Year 3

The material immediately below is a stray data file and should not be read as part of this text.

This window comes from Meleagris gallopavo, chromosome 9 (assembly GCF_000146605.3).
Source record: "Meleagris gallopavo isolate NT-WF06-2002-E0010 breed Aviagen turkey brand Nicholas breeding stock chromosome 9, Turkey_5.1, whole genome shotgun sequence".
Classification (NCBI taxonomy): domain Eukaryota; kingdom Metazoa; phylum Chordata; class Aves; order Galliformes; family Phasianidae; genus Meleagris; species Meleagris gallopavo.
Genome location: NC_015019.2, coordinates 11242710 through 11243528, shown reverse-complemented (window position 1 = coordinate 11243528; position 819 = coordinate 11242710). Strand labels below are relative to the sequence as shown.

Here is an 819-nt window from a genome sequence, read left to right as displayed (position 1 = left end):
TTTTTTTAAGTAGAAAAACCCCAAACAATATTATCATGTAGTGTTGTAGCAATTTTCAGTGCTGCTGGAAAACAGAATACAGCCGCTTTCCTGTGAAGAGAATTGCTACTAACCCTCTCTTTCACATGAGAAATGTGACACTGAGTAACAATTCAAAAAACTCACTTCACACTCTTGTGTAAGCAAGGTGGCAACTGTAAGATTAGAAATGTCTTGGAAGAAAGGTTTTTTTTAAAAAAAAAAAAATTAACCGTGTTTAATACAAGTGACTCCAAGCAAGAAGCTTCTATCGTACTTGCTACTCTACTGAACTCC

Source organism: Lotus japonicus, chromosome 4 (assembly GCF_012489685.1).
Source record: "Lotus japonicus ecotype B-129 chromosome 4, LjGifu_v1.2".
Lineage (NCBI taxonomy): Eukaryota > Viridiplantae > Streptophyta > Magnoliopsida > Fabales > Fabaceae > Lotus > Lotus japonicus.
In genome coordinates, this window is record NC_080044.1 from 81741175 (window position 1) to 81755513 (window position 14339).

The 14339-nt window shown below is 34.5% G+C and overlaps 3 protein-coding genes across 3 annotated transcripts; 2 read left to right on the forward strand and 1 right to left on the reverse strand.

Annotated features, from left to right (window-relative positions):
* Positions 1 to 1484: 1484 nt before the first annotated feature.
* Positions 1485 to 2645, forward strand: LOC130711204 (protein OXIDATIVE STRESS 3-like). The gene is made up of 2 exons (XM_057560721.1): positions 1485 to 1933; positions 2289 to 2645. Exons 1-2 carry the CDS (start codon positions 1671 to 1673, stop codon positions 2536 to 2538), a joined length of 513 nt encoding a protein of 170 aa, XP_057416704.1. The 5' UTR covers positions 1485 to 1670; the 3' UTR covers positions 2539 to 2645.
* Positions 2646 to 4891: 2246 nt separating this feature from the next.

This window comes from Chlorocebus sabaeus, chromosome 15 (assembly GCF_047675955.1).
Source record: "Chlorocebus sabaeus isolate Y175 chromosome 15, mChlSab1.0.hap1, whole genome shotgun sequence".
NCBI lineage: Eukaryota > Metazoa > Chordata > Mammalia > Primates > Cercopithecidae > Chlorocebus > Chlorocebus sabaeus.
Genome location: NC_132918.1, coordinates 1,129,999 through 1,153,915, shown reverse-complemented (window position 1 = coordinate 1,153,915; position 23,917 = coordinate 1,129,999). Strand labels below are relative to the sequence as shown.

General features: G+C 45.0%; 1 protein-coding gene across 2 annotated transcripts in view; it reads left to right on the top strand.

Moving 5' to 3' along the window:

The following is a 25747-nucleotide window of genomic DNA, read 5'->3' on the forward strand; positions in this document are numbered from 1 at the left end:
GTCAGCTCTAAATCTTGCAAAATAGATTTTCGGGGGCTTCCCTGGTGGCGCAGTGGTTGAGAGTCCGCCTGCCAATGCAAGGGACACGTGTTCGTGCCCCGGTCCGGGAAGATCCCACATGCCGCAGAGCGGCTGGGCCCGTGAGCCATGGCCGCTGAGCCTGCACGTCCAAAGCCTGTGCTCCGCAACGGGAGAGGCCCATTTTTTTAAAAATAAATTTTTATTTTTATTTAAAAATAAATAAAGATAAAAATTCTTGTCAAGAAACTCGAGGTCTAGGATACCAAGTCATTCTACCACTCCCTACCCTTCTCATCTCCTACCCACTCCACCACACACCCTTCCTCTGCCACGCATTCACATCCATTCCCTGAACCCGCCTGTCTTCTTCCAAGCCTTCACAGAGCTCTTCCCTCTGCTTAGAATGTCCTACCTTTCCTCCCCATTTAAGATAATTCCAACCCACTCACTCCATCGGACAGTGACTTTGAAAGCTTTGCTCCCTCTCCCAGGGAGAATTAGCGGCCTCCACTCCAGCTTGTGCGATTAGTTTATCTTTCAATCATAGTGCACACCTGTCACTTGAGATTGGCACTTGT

Alzheimer’s disease affects more than 5.5 million people in the USA. Problems with memory correspond with the appearance of insoluble plaques in certain brain regions, and these plaques large consist of a peptide called, amyloid-beta. For more than a decade it has known that certain immune responses to amyloid-beta improve memory in mouse models of Alzheimer’s disease, yet in humans little is known about how those responses normally occur or if they may a beneficial therapeutic strategy. In this grant we have used stem cell technology to pioneer a new method to isolate and characterize those cells using only 20 cc of whole blood from a variety of human subjects. We have found that these immune responses increase dramatically in when high-risk people are in their late 40’s and early 50’s. Those responses may provide protection against Alzheimer’s disease progression as they diminish as memory problems begin to develop. This technology will be developed as an early diagnostic test for Alzheimer’s disease with private equity partners. A patent application covering this technology was submitted by the Western University of Health Sciences.